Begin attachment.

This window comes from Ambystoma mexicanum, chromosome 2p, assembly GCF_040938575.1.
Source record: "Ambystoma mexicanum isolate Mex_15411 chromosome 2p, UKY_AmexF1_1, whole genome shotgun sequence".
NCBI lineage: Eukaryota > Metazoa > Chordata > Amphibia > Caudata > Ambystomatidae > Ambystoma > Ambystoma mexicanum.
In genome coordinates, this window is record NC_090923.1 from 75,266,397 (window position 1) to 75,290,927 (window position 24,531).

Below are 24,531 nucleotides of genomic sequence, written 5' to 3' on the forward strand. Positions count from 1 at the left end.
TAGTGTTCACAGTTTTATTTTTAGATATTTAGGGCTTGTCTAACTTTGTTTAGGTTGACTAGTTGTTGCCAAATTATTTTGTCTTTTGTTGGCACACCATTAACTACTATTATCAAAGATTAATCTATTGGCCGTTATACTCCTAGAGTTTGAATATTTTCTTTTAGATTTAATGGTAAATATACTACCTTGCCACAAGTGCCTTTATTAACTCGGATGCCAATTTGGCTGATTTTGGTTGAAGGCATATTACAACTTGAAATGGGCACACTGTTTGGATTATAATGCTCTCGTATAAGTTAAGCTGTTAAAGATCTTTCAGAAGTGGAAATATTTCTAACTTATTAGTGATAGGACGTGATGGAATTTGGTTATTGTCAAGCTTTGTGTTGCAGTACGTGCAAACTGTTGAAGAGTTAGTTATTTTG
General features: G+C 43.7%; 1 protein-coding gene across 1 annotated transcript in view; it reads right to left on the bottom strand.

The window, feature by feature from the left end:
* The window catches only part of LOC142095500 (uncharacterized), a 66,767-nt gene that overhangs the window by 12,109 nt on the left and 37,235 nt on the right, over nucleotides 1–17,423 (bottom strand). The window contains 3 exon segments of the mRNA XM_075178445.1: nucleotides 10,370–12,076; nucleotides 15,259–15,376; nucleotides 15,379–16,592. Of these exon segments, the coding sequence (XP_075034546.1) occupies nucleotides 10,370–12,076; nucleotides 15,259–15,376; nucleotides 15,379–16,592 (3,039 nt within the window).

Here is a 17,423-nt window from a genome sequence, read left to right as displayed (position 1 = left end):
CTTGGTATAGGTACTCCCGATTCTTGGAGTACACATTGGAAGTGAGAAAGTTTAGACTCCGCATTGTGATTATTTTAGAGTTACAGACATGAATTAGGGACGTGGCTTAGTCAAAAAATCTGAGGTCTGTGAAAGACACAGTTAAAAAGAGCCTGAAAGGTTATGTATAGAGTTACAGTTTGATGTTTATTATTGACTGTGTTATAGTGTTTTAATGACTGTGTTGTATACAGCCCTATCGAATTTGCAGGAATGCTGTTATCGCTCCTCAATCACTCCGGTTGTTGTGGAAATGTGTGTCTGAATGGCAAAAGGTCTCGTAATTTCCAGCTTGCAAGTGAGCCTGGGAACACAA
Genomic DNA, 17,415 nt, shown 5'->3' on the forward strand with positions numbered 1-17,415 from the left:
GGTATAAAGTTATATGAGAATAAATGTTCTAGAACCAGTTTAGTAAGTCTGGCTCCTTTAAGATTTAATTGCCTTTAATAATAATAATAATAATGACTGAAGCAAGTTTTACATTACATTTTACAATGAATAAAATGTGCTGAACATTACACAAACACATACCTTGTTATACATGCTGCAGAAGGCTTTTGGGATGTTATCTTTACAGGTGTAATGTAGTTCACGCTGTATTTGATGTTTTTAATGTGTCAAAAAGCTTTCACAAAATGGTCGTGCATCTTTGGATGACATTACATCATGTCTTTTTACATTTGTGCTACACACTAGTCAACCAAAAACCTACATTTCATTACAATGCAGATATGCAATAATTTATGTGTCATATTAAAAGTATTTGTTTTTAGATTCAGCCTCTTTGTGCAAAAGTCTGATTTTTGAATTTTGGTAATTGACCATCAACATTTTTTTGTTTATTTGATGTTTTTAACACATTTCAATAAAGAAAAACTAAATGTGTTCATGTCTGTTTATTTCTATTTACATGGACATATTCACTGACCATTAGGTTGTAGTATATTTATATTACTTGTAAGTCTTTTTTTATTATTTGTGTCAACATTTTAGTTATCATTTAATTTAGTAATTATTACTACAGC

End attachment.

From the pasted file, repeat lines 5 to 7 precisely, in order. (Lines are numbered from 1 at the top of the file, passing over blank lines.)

Below are 24,531 nucleotides of genomic sequence, written 5' to 3' on the forward strand. Positions count from 1 at the left end.
TAGTGTTCACAGTTTTATTTTTAGATATTTAGGGCTTGTCTAACTTTGTTTAGGTTGACTAGTTGTTGCCAAATTATTTTGTCTTTTGTTGGCACACCATTAACTACTATTATCAAAGATTAATCTATTGGCCGTTATACTCCTAGAGTTTGAATATTTTCTTTTAGATTTAATGGTAAATATACTACCTTGCCACAAGTGCCTTTATTAACTCGGATGCCAATTTGGCTGATTTTGGTTGAAGGCATATTACAACTTGAAATGGGCACACTGTTTGGATTATAATGCTCTCGTATAAGTTAAGCTGTTAAAGATCTTTCAGAAGTGGAAATATTTCTAACTTATTAGTGATAGGACGTGATGGAATTTGGTTATTGTCAAGCTTTGTGTTGCAGTACGTGCAAACTGTTGAAGAGTTAGTTATTTTG
General features: G+C 43.7%; 1 protein-coding gene across 1 annotated transcript in view; it reads right to left on the bottom strand.